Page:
Even then, there’s a lot of things she just doesn’t get. Like the whole wanting to go abroad to study thing. An expat like her should understand the need to live someplace else for a while, to just get the hell out of the place you were born. Or maybe that’s not even a consideration for her; maybe she’s just getting paid more to be here. You can’t really blame her like that. But how to explain? You can’t find the words to unravel the knot of emotions suddenly swelling in your chest. This feeling of cosmic and cruel injustice, that of all the random places in all the world to be from, you had to be from here. This place so tiny. Insignificant. Unsophisticated. Hot. Except when it rains.
“I’m just sick of Singapore, I guess,” you finally say. The car has stopped at a red light, and for a while the two of you sit in the burble of an ‘80s power ballad as you watch some unlucky pedestrians pirouette across the road, swaying under umbrellas and open newspapers like high- wire acrobats.
“Cardiff’s not going to be all that different, my dear. I don’t know what romantic notions you’ve got in your head, but it’s very much like Singapore. It’s a city. All cities are essentially alike.”
“Cardiff’s not the same as Singapore,” you say firmly. “It gets seasons.”
“True,” she admits. “I suppose if there’s anything I miss about Cardiff, it’s the change of season. An eternal summer can get quite tedious.”
Summer. You slowly drag a finger across the windowpane, as if you could brush away the raindrops on the other side. Spring, summer, autumn, winter. Otherworldly markers for the passage of time, in a city on the edge of the equator.
She books the room for three hours, saying she has to be home for dinner by eight. Back when this all first began, you were a little depressed by the bare-bones efficiency of these rooms – just a bed, a TV, a lamp, an electric kettle, two Boh teabags. The curtains are thick enough to shut out the murky sunlight, but crashes of thunder, the tapping of rain and the blare of horns on Bencoolen Street filter through the glass. It is not a space to stay in for long. But over time you’ve come to see that it is elegant in its economy. All a man needs and nothing more. You kick off your track shoes and take off your wet clothes and hang them to dry on the back of the door, then take a quick shower. When you get out she is watching Channel NewsAsia, the weather report. Rain is general all over South-east Asia.
You are always surprised by how fair she is. It isn’t that pallid fairness that Chinese girls are, a pale yellowness like tea-stained teeth. Her skin is luminous, almost bluish, and completely without any scars or blemishes, as if her girlhood in Cardiff had been free of sports, vaccinations and other mishaps. As you make love, every inch of her body turns from blue to pink, and her green eyes take on a faded, watercolour quality. Even the rain must be softer in Cardiff.
Afterwards, she lies on a towel and continues reading her book while you try to take a nap. Rain usually makes you sleepy, but the drumming on the windowpane seems exceptionally loud, and you end up watching her instead.
It still amazes you, being so close to her. You remember that first day when she walked into class, she was wearing a light blue blouse made of some kind of satin and a black form-fitting skirt with heels, not the slutty kind but rather geometric and eye-catching, like high-tech gadgets. Her dark hair was twisted up in a knot and she was wearing a brownish-pink lipstick. Your whole class, both guys and girls, fell dead silent. She is that beautiful.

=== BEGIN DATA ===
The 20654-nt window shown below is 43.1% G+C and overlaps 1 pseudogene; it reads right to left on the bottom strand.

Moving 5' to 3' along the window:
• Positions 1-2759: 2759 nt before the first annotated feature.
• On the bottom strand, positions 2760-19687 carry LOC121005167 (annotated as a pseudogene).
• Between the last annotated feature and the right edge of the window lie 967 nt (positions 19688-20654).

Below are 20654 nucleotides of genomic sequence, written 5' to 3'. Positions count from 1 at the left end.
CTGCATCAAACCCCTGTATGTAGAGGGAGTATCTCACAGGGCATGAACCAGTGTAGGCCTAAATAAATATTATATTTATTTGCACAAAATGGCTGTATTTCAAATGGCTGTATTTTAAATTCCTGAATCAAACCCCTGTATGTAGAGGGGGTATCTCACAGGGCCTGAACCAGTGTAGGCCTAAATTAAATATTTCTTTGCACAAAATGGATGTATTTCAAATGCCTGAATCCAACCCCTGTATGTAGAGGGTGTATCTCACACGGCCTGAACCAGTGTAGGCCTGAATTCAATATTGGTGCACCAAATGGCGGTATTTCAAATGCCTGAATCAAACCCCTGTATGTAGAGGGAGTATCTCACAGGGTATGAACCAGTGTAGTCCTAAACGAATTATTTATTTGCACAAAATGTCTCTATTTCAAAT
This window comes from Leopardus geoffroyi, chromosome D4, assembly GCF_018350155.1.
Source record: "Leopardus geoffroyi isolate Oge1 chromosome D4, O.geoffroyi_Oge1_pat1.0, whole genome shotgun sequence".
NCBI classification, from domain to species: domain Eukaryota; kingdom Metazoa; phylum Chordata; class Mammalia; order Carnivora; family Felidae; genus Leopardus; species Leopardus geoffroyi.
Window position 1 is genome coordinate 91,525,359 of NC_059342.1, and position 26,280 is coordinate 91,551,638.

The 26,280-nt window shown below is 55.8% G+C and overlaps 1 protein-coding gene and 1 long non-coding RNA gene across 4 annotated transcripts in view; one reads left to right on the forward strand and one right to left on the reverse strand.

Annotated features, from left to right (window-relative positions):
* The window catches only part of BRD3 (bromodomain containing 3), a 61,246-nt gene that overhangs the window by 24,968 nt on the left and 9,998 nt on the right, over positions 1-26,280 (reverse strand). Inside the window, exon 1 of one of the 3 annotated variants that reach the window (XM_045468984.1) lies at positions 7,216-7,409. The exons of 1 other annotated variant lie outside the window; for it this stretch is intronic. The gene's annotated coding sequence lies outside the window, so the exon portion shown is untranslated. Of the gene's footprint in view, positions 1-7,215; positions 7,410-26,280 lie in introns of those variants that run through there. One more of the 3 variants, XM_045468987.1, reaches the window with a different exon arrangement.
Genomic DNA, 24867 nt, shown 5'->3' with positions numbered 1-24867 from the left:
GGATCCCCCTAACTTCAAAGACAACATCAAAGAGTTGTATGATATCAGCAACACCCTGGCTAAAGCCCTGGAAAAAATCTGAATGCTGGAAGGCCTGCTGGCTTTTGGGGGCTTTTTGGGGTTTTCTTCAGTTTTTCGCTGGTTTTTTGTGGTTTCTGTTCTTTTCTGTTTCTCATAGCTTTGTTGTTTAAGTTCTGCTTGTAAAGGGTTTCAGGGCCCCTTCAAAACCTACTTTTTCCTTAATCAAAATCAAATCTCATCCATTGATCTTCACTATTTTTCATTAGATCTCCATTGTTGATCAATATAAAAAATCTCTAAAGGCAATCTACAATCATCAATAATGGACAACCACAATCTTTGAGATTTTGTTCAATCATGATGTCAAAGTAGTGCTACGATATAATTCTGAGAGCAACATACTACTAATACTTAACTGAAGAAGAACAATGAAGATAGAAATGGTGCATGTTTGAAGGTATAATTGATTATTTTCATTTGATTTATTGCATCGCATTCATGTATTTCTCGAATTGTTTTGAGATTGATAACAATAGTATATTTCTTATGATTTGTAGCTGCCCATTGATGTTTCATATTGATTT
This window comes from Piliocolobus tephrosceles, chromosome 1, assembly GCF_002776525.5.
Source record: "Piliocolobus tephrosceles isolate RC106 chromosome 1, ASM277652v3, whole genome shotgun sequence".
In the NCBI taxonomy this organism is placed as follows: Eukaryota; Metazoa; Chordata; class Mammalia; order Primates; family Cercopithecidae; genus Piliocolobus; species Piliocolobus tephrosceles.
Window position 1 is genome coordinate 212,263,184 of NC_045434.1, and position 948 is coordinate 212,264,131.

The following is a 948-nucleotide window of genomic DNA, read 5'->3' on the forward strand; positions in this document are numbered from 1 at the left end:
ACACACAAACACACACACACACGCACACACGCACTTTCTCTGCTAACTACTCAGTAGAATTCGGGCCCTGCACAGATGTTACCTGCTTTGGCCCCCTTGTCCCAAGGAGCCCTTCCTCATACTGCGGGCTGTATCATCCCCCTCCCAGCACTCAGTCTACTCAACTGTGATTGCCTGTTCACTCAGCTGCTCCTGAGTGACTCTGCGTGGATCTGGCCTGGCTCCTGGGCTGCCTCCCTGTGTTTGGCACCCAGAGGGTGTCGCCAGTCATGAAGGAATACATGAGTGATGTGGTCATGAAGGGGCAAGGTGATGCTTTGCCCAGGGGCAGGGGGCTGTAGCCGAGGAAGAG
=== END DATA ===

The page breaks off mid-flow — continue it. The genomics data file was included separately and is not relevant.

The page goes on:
“For a literature teacher, you have terrible taste in novels,” you say.
She harrumphs, not taking her eyes off the page. “Shut up. Wait till you’ve spent all night marking essays on the Mill on the bloody Floss.”
“Are we that bad, Mrs. Williams?” you ask, reaching out to stroke the back of her thigh.
You feel the impact even before you register that about 400 pages of pulp romance and fashion swaddled in pink have just descended on your head. It hurts, but you know you deserved it and so you don’t move, don’t say anything.
“I told you not to call me that when we’re here,” she says evenly.
Your head throbs to the beating of your heart. You put your hand back on her skin, still warm and slick. You close your eyes. “I’m sorry,” you say. You are, really. But you don’t open your eyes to see if the apology is accepted. Instead, behind your eyelids you fly over the sea and through the sky, punching the turbulent thunderclouds and shrugging off the raindrops, heading for Cardiff.
Reprinted by permissions from publisher and author, the story first appeared in Mascara Literary Review, and then was collected in the chapbook The Billion Shop by Stephanie Ye (Math Paper Press, Singapore).
Stephanie Ye is the author of The Billion Shop (2012), a chapbook of four linked short stories, and the editor of From the Belly of the Cat (2013), an anthology of cat-themed Singapore short stories, both published by Math Paper Press. Her work has been staged as a dance performance in New York City, translated into German for an art exhibition in Berlin, and used as an O-level examination text in Singapore. She graduated from the MA in Creative Writing (Prose) programme at the University of East Anglia in 2014, where she held a UEA Creative Writing International Scholarship and won the Weidenfeld & Nicolson Best of UEA Short Story Award. An honorary fellow in writing of the University of Iowa via the International Writing Program, she is a recovering journalist.